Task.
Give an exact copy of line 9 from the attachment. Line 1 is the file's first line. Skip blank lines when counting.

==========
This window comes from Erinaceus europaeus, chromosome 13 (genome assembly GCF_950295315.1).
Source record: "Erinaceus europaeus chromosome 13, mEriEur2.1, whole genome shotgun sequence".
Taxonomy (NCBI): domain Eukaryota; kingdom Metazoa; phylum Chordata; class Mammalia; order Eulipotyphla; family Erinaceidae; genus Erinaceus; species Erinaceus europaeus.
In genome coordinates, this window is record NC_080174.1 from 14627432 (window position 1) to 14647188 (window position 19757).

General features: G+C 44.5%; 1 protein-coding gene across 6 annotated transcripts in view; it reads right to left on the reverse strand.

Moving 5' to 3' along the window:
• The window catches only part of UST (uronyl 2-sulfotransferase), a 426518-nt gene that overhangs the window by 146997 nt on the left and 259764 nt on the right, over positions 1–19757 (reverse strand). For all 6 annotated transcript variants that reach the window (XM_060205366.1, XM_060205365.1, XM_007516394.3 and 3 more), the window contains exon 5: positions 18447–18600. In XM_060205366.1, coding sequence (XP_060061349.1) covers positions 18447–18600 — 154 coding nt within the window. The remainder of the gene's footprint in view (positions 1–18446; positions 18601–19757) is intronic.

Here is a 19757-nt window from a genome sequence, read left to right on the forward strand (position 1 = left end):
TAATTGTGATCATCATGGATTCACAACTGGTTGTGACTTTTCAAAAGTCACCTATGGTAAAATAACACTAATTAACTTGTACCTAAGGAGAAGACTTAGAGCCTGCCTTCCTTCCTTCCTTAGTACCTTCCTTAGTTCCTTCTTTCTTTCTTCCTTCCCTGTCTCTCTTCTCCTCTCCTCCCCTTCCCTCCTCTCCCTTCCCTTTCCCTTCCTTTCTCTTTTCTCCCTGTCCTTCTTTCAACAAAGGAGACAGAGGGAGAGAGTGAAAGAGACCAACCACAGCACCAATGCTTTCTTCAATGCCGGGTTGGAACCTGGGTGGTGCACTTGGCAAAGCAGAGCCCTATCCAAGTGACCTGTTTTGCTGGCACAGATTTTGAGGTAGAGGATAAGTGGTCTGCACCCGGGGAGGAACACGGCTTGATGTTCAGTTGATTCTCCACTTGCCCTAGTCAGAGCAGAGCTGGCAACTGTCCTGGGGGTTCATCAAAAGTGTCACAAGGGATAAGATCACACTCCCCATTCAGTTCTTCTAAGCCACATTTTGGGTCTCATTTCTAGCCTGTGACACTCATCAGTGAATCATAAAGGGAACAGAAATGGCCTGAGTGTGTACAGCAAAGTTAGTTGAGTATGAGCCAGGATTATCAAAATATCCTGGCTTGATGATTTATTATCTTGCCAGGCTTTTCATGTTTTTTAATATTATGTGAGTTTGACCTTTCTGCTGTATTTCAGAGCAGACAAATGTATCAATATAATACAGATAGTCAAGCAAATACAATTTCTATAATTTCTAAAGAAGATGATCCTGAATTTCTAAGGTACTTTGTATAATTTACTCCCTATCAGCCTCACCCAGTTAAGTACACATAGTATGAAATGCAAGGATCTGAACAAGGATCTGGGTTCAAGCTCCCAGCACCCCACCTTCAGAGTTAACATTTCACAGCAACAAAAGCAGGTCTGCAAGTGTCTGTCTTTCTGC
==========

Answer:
TAATTGTGATCATCATGGATTCACAACTGGTTGTGACTTTTCAAAAGTCACCTATGGTAAAATAACACTAATTAACTTGTACCTAAGGAGAAGACTTAGAGCCTGCCTTCCTTCCTTCCTTAGTACCTTCCTTAGTTCCTTCTTTCTTTCTTCCTTCCCTGTCTCTCTTCTCCTCTCCTCCCCTTCCCTCCTCTCCCTTCCCTTTCCCTTCCTTTCTCTTTTCTCCCTGTCCTTCTTTCAACAAAGGAGACAGAGGGAGAGAGTGAAAGAGACCAACCACAGCACCAATGCTTTCTTCAATGCCGGGTTGGAACCTGGGTGGTGCACTTGGCAAAGCAGAGCCCTATCCAAGTGACCTGTTTTGCTGGCACAGATTTTGAGGTAGAGGATAAGTGGTCTGCACCCGGGGAGGAACACGGCTTGATGTTCAGTTGATTCTCCACTTGCCCTAGTCAGAGCAGAGCTGGCAACTGTCCTGGGGGTTCATCAAAAGTGTCACAAGGGATAAGATCACACTCCCCATTCAGTTCTTCTAAGCCACATTTTGGGTCTCATTTCTAGCCTGTGACACTCATCAGTGAATCATAAAGGGAACAGAAATGGCCTGAGTGTGTACAGCAAAGTTAGTTGAGTATGAGCCAGGATTATCAAAATATCCTGGCTTGATGATTTATTATCTTGCCAGGCTTTTCATGTTTTTTAATATTATGTGAGTTTGACCTTTCTGCTGTATTTCAGAGCAGACAAATGTATCAATATAATACAGATAGTCAAGCAAATACAATTTCTATAATTTCTAAAGAAGATGATCCTGAATTTCTAAGGTACTTTGTATAATTTACTCCCTATCAGCCTCACCCAGTTAAGTACACATAGTATGAAATGCAAGGATCTGAACAAGGATCTGGGTTCAAGCTCCCAGCACCCCACCTTCAGAGTTAACATTTCACAGCAACAAAAGCAGGTCTGCAAGTGTCTGTCTTTCTGC